"It will help revitalize the state's economy and send a message to the rest of the country that New York is no longer the tax capital of the nation," Cuomo said at a ceremonial signing last week in Monroe County.
The legislation, which will take effect Jan. 1, will limit annual property-tax increases to 2% or the inflation rate, whichever is less. Local communities and local voters could override the cap with a 60% vote on the budget for school boards or relevant legislative bodies.
But while Cuomo has received accolades for the tax cap — one of several political victories early in his first year in office — questions linger about its effect on counties, municipalities, and school districts.
Call it a "What now?" moment.
"We're still looking through the nuts and bolts of calculating the cap. There are a lot of moving parts," said David Albert, a spokesman for the New York State School Boards Association.
While observers say the new law will likely force local governments to better control their spending, it will also squeeze them by limiting their ability to raise revenue amid budget cuts from state and federal governments, and could jeopardize their bond ratings.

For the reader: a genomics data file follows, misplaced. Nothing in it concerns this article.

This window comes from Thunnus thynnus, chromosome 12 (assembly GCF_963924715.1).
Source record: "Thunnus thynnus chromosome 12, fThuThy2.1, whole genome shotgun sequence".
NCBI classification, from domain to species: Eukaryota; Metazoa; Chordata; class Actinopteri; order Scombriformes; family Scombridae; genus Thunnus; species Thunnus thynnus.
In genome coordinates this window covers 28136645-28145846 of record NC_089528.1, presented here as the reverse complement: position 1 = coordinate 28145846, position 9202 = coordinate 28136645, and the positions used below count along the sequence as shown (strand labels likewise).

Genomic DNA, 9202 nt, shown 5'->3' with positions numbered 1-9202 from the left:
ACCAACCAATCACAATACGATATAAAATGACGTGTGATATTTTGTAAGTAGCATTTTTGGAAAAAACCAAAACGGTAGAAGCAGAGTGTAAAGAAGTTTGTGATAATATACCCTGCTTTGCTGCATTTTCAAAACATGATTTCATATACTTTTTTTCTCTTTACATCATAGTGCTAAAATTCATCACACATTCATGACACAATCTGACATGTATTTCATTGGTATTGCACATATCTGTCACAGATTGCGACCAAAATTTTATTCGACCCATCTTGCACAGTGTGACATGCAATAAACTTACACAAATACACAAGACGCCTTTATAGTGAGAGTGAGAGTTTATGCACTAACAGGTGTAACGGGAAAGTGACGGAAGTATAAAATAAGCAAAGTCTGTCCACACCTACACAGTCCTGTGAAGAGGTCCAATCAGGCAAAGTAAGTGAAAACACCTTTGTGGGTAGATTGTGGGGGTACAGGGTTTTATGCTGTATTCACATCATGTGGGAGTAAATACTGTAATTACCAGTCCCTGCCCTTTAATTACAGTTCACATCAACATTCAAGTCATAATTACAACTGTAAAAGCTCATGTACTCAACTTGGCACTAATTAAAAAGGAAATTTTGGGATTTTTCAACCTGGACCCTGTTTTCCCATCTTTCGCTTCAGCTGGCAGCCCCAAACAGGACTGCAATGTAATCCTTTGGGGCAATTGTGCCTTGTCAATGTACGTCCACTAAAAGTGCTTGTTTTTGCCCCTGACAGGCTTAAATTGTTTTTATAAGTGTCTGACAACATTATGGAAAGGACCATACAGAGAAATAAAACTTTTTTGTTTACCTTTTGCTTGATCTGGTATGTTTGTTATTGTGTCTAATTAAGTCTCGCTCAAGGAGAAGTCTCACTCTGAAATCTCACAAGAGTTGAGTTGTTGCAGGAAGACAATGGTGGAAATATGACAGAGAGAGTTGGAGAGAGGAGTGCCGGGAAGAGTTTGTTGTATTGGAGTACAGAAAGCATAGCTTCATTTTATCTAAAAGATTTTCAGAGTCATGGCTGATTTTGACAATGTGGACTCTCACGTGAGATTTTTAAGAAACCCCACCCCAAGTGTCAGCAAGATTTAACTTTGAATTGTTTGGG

The cap "is likely to put additional pressure on local government financial operations already strained by declining state aid, weakened tax revenue, high fixed expenditures, and state-mandated services," Moody's Investors Service said last week in a report.
Analyst Robert Weber, who wrote the report, said that while the cap will not directly trigger rating downgrades, "the new restriction on the taxing powers of local entities only adds to their weakened finances."
Moody's said the law will have a greater effect on school districts, given the need for a supermajority to pierce the cap and existing, state-imposed limits on general fund reserves, which other local governments do not face.